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Congress to investigate Benghazi ‘talking points’

WASHINGTON — Lawmakers said Sunday they want to know who had a hand in creating the Obama administration’s now-discredited ‘‘talking points’’ about the Sept. 11 attack on a US diplomatic post in Benghazi, Libya, and why a final draft omitted the CIA’s early conclusion that terrorists were involved.

The answers could explain why President Obama and top aides, including UN Ambassador Susan Rice, described the attack for days afterward as a protest against an anti-Islam video that spontaneously turned violent and why they played down any potential link to Al Qaeda.

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Administration officials have defended the portrayal of the attack as relying on the best information available at the time that didn’t compromise classified intelligence. Democrats say CIA and other intelligence officials signed off on the final talking points.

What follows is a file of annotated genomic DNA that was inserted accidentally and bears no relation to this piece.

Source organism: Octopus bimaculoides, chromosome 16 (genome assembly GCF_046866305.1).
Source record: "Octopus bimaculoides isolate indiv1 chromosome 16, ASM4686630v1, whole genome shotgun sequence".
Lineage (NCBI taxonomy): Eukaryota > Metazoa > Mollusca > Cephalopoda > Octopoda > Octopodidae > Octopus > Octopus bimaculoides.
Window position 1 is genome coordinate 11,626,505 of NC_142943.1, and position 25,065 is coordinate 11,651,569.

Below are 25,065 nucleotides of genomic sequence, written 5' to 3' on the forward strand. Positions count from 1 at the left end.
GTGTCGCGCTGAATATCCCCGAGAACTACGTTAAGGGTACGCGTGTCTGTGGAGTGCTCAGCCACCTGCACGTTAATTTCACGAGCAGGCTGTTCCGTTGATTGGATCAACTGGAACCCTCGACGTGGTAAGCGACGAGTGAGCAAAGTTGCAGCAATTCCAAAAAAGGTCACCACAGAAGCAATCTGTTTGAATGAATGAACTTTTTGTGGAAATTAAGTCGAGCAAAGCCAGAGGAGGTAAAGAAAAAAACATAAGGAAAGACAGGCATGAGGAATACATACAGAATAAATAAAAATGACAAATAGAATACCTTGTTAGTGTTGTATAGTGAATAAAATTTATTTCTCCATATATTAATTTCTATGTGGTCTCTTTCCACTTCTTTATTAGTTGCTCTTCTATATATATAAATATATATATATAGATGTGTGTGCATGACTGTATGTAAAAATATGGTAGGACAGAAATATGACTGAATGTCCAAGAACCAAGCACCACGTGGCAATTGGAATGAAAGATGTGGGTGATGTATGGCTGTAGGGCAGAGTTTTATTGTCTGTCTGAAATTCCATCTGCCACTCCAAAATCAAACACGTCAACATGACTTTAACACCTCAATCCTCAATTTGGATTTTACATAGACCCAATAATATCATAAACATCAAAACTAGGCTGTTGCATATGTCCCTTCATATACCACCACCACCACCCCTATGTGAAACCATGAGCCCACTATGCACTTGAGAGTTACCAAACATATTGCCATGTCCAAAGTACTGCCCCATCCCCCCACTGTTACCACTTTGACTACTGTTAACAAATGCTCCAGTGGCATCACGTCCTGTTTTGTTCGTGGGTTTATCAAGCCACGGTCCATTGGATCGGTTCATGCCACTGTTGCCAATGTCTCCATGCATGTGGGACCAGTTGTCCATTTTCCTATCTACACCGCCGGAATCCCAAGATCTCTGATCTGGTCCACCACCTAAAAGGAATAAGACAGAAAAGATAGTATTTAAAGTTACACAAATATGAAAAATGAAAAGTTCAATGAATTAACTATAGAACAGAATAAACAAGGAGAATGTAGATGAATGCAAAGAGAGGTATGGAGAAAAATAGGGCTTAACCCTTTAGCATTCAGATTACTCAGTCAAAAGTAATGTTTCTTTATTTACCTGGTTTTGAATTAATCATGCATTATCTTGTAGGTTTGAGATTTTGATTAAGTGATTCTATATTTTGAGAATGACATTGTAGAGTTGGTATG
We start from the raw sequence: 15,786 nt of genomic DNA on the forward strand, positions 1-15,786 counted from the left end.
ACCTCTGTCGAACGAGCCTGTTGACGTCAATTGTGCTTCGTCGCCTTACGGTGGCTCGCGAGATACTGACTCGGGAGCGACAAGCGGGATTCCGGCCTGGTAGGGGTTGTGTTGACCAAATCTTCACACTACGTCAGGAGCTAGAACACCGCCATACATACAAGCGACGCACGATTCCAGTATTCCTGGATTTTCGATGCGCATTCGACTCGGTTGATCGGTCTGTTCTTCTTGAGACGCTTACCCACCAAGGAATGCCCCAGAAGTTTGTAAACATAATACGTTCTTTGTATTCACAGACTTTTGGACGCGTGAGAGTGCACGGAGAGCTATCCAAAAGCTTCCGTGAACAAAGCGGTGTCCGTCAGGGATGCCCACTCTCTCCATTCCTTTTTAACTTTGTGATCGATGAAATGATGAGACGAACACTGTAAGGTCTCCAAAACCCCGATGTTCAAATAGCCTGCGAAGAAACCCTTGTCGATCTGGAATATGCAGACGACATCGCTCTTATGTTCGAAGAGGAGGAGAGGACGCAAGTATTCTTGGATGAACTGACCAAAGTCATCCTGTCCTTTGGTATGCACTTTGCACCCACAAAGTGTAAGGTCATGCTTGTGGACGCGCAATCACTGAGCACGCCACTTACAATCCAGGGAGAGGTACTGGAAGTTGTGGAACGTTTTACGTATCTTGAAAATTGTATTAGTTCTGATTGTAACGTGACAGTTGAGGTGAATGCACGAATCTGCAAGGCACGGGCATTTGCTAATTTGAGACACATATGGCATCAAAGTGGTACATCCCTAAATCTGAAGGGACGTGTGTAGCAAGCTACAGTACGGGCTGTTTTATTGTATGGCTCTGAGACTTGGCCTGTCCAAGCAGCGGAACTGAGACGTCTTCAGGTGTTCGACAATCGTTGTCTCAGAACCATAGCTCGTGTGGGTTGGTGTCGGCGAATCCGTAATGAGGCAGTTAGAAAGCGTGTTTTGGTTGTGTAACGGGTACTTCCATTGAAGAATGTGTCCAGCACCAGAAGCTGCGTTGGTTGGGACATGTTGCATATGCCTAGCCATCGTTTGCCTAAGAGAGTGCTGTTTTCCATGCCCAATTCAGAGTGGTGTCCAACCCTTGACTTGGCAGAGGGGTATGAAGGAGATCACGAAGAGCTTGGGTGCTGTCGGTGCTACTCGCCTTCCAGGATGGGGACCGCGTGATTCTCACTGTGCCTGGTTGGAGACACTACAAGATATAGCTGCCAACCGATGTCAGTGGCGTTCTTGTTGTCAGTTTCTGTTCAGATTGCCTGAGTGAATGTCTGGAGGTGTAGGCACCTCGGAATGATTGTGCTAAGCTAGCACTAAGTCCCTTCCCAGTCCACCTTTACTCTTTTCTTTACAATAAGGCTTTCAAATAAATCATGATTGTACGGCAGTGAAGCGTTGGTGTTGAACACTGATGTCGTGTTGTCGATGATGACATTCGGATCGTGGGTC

Republicans have alleged a coverup, accusing White House aides of hiding the terrorism link in the run-up to the Nov. 6 presidential election so voters wouldn’t question Obama’s assertion that Al Qaeda’s power had diminished.

‘‘I know the narrative was wrong and the intelligence was right. . . . We’re going to get to the bottom of how that happened,’’ said Representative Mike Rogers, a Michigan Republican and chairman of the House Intelligence Committee.

Senator Dianne Feinstein, who heads the Senate Intelligence Committee, said she doesn’t believe the White House altered the document for political reasons. But she said she has lingering concerns about how the talking points were created when it was clear early on that the military-style assault wasn’t a simple protest gone awry.

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